|Author:||Lam, Yan Yan|
|Title:||Utilization of fruit waste materials for Cr(III) biosorption and fungal biomass for As(V) biosorption|
|Subject:||Sewage -- Purification -- Heavy metals removal.|
Metal ions -- Absorption and adsorption.
Hong Kong Polytechnic University -- Dissertations
|Pages:||xxxi, 460 pages : illustrations|
|Abstract:||Heavy metal contamination in the aquatic environment has adverse effects on human beings, aquatic life and the environment.Conventional wastewater treatment methods for heavy metal removal have their inherent constraints. Biosorption has been considered a potent and inexpensive alternative for treatment of wastewater laden with heavy metals.In the present study,biosorption of Cr(III) by fruit waste materials and removal of As(V) by pristine and immobilized filamentous fungal biomass were performed to evaluate their biosorption performances and mechanisms. Low-cost fruit waste materials have been investigated as biosorbents because of their abundant availability and effective biosorption capacity. Two local fruit waste materials, pomelo peel and watermelon rind,were utilized in this study to evaluate their potential in Cr(III) removal. The surfaces of both types of biomass were characterized with the determination of zeta potential, while potentiometric titration and spectroscopic analyses including scanning electron microscopy (SEM) and energy dispersive X-ray (EDX),Fourier transform infrared (FTIR) spectroscopic and X-ray photoelectron spectroscopic (XPS) analyses were also performed.The determination of zeta potential illustrated that the surface of both materials was negatively-charged at a pH value beyond 3. The presence of K and Ca on pomelo peel and K,Ca and Mg on watermelon rind was revealed by EDX and XPS analyses. The findings from potentiometric titration, FTIR and XPS analyses demonstrated the presence of carboxyl and hydroxyl groups on both fruit waste materials. Batch Cr(III) biosorption experiments were carried out to evaluate the influence of different parameters on Cr(III) removal by the two fruit waste materials. Influential factors included pH, presence of cation and anion, biomass concentration, initial metal concentration, contact time and temperature. The effects of these parameters on Cr(III) biosorption by pomelo peel were similar to those on Cr(III) biosorption by watermelon rind.The optimum pH was found to be 5.5. The removal of Cr(III) was not significantly affected by the presence of K+, Ca2+, Mg2+, Cl-, NO3- or SO42- but it was reduced in the presence of C6H5O73-(citrate anion) and (H2EDTA)2-. The Redlich-Peterson isotherm model provided the best simulation of the equilibrium data and the fractional power model could best describe the Cr(III) kinetics.The biosorption capacity increased at elevated temperature and the thermodynamics parameters,including changes in Gibbs free energy (△Go),enthalpy (△Ho) and entropy (△So), illustrated that the Cr(III) biosorption processes were feasible,spontaneous and endothermic in nature for both types of biomass. The determination of Ca2+, Mg2+, K+ and Na+ released in the Cr(III) biosorption process indicated the displacement of light ions by Cr(III) ions during the biosorption process for both fruit waste materials. Esterification of carboxyl groups significantly reduced the Cr(III) biosorption capacity for both types of biomass. The results obtained from SEM-EDX, FTIR and XPS analyses of pristine and Cr(III)-loaded fruit waste materials were compared. For both fruit waste materials, the integrated results from ion displacement, EDX and XPS analyses demonstrated the occurrence of ion exchange while the findings from FTIR and XPS analyses indicated the involvement of carboxyl and hydroxyl groups in the Cr(III) biosorption process. Surface complexation is therefore proposed in addition to ion exchange as a major mechanism responsible for Cr(III) biosorption by pomelo peel and watermelon rind. Desorption studies on both Cr(III)-loaded fruit waste materials revealed that citric acid was the best desorbing agent among the nine desorbing agents tested.|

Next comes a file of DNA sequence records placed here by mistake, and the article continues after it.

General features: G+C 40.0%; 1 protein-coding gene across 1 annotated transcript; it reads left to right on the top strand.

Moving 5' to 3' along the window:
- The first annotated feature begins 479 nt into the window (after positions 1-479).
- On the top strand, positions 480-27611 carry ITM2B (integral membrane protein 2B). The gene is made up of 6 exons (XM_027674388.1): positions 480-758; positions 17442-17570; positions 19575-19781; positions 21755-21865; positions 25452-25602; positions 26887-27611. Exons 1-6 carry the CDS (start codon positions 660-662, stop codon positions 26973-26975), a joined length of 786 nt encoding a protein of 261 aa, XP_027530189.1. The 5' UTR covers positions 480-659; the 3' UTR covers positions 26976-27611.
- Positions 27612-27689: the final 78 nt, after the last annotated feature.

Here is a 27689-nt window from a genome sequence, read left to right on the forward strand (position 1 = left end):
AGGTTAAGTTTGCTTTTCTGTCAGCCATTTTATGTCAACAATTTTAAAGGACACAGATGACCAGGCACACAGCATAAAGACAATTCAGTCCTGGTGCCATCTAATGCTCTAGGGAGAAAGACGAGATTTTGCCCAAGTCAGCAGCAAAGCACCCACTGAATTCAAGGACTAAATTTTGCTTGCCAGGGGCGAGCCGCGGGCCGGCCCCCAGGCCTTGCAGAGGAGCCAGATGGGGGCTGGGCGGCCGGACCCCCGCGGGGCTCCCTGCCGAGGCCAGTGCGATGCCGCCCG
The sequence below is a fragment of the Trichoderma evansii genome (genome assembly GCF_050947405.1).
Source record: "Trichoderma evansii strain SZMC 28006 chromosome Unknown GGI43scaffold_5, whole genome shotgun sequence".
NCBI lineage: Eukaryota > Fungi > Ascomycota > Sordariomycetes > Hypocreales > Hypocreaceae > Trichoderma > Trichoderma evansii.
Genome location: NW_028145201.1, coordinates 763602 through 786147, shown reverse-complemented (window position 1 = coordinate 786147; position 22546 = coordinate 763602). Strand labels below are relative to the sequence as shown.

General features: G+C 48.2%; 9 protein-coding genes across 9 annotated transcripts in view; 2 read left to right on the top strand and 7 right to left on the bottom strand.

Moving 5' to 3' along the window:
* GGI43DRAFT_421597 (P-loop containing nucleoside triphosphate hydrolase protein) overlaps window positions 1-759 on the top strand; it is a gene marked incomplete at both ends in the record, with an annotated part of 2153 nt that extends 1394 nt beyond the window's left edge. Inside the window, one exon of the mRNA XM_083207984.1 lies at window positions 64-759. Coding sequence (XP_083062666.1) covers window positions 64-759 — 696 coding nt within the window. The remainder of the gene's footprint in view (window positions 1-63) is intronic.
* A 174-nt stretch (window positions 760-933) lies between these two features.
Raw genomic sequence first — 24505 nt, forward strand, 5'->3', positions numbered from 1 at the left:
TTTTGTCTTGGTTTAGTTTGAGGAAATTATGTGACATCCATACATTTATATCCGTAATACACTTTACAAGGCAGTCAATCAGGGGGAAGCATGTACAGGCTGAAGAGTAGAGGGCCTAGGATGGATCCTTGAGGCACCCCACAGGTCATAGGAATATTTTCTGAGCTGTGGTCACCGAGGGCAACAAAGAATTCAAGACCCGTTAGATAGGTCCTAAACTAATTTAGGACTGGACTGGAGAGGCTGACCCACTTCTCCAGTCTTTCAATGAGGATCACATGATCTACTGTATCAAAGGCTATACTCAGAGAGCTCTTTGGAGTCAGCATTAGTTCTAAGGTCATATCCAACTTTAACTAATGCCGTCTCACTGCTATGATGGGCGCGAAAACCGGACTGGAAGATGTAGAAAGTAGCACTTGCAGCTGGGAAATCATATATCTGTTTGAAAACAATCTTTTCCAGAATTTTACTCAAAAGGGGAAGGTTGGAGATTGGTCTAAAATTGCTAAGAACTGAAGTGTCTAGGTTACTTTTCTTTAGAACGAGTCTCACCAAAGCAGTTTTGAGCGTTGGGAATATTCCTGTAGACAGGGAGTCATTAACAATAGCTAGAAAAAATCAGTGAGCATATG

Beside the cationic heavy metal contamination in wastewater, anthropogenic release of anionic As(V) into water sources also poses a threat to both humans and the environment because of its high toxicity and potential health hazards. Mucor rouxii exhibited the highest As(V) removal ability among the various fruit waste materials including pomelo peel and watermelon rind and selected filamentous fungal strains tested. Batch As(V) biosorption experiments were carried out to evaluate the effects of pH, biomass concentration, initial metal concentration and contact time on As(V) removal by Mucor rouxii. As(V) biosorption was found to be optimum at pH 4. The Sips isotherm model provided the best description of the equilibrium data and the Elovich model could best simulate the kinetic data of As(V) removal.The SEM images illustrated the filamentous morphology of Mucor rouxii and smoothened surface of the fungal biomass after As(V) biosorption.FTIR analysis of Mucor rouxii before and after As(V) biosorption suggested that amine/amide groups could be involved in the As(V) removal. Immobilization of Mucor rouxii based on the cross-linking between the carboxymethyl cellulose (CMC) and Fe(III) demonstrated significant enhancement in uptake of As(V). The CMC-immobilized Mucor rouxii (CMC-M) bead was spherical and its surface was covered with small and prominent Mucor rouxii biomass as revealed by the SEM images. Batch As(V) biosorption experiments were carried out to evaluate the effects of pH, biosorbent dosage,initial metal concentration and contact time on As(V) removal by CMC-M beads. The As(V) removal by CMC-M beads decreased generally with the increase of pH. The Sips isotherm model could best describe the equilibrium data and the non-linearized pseudo-second model provided the best simulation of the kinetic data of As(V) removal by CMC-M beads.Simulation of kinetic data with the intraparticle diffusion model revealed that intraparticle diffusion should be the predominant rate-limiting step in the As(V) biosorption process. The CMC-M beads before and after As(V) biosorption were examined by SEM-EDX, FTIR and XPS analyses. The findings from FTIR and XPS analyses indicated the involvement of protonated amino groups in the As(V) removal process while the integrated results from EDX and XPS analyses revealed possible ion/ligand exchange between As(V) and other ions coordinated with Fe(III) on CMC-M beads. This research demonstrated the effective Cr(III) uptake by two low-cost fruit waste materials and significant As(V) removal by CMC-immobilized fungal biomass. Results showed that fruit wastes have great potential to be developed into effective and economic biosorbents for removal of heavy metals including Cr(III) and As(V).